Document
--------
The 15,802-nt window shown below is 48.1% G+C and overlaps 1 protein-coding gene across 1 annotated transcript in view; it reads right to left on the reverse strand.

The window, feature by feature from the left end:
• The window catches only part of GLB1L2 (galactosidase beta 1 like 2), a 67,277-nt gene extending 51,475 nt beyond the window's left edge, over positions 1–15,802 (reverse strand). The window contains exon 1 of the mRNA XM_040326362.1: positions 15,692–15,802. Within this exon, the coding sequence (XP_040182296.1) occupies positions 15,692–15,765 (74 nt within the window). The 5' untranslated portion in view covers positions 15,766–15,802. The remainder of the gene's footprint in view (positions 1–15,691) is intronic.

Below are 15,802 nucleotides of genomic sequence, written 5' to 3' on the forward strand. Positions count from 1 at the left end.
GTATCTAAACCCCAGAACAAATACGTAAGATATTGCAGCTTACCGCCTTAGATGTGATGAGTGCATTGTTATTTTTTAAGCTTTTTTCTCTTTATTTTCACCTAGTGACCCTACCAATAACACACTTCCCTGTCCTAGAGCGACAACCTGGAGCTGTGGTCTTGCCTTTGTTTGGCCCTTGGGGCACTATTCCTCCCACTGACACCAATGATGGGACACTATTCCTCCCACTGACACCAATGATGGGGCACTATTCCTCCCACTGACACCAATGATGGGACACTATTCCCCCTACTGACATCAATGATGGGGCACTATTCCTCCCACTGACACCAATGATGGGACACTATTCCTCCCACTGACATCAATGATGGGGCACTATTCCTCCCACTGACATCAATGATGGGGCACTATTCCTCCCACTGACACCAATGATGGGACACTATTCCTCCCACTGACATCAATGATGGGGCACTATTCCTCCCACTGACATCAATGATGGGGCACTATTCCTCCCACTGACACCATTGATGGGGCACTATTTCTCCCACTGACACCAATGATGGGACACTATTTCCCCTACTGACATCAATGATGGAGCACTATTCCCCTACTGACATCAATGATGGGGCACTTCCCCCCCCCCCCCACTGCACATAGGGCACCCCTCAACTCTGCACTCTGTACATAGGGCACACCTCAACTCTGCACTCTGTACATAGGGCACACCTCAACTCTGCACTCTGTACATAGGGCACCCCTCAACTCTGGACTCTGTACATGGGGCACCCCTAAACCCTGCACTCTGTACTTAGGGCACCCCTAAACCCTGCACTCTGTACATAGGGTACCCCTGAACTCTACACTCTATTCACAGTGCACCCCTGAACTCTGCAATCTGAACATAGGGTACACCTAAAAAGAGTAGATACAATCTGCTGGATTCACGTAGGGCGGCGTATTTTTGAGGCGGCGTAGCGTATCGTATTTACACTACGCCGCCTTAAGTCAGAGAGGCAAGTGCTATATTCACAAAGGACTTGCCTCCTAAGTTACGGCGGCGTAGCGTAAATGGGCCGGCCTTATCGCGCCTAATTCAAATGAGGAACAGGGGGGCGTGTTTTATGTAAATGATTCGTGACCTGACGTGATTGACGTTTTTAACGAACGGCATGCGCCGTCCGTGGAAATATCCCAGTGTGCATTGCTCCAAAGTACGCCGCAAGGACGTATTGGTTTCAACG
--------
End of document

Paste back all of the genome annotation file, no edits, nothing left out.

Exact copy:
The 15,802-nt window shown below is 48.1% G+C and overlaps 1 protein-coding gene across 1 annotated transcript in view; it reads right to left on the reverse strand.

The window, feature by feature from the left end:
• The window catches only part of GLB1L2 (galactosidase beta 1 like 2), a 67,277-nt gene extending 51,475 nt beyond the window's left edge, over positions 1–15,802 (reverse strand). The window contains exon 1 of the mRNA XM_040326362.1: positions 15,692–15,802. Within this exon, the coding sequence (XP_040182296.1) occupies positions 15,692–15,765 (74 nt within the window). The 5' untranslated portion in view covers positions 15,766–15,802. The remainder of the gene's footprint in view (positions 1–15,691) is intronic.

Below are 15,802 nucleotides of genomic sequence, written 5' to 3' on the forward strand. Positions count from 1 at the left end.
GTATCTAAACCCCAGAACAAATACGTAAGATATTGCAGCTTACCGCCTTAGATGTGATGAGTGCATTGTTATTTTTTAAGCTTTTTTCTCTTTATTTTCACCTAGTGACCCTACCAATAACACACTTCCCTGTCCTAGAGCGACAACCTGGAGCTGTGGTCTTGCCTTTGTTTGGCCCTTGGGGCACTATTCCTCCCACTGACACCAATGATGGGACACTATTCCTCCCACTGACACCAATGATGGGGCACTATTCCTCCCACTGACACCAATGATGGGACACTATTCCCCCTACTGACATCAATGATGGGGCACTATTCCTCCCACTGACACCAATGATGGGACACTATTCCTCCCACTGACATCAATGATGGGGCACTATTCCTCCCACTGACATCAATGATGGGGCACTATTCCTCCCACTGACACCAATGATGGGACACTATTCCTCCCACTGACATCAATGATGGGGCACTATTCCTCCCACTGACATCAATGATGGGGCACTATTCCTCCCACTGACACCATTGATGGGGCACTATTTCTCCCACTGACACCAATGATGGGACACTATTTCCCCTACTGACATCAATGATGGAGCACTATTCCCCTACTGACATCAATGATGGGGCACTTCCCCCCCCCCCCCACTGCACATAGGGCACCCCTCAACTCTGCACTCTGTACATAGGGCACACCTCAACTCTGCACTCTGTACATAGGGCACACCTCAACTCTGCACTCTGTACATAGGGCACCCCTCAACTCTGGACTCTGTACATGGGGCACCCCTAAACCCTGCACTCTGTACTTAGGGCACCCCTAAACCCTGCACTCTGTACATAGGGTACCCCTGAACTCTACACTCTATTCACAGTGCACCCCTGAACTCTGCAATCTGAACATAGGGTACACCTAAAAAGAGTAGATACAATCTGCTGGATTCACGTAGGGCGGCGTATTTTTGAGGCGGCGTAGCGTATCGTATTTACACTACGCCGCCTTAAGTCAGAGAGGCAAGTGCTATATTCACAAAGGACTTGCCTCCTAAGTTACGGCGGCGTAGCGTAAATGGGCCGGCCTTATCGCGCCTAATTCAAATGAGGAACAGGGGGGCGTGTTTTATGTAAATGATTCGTGACCTGACGTGATTGACGTTTTTAACGAACGGCATGCGCCGTCCGTGGAAATATCCCAGTGTGCATTGCTCCAAAGTACGCCGCAAGGACGTATTGGTTTCAACG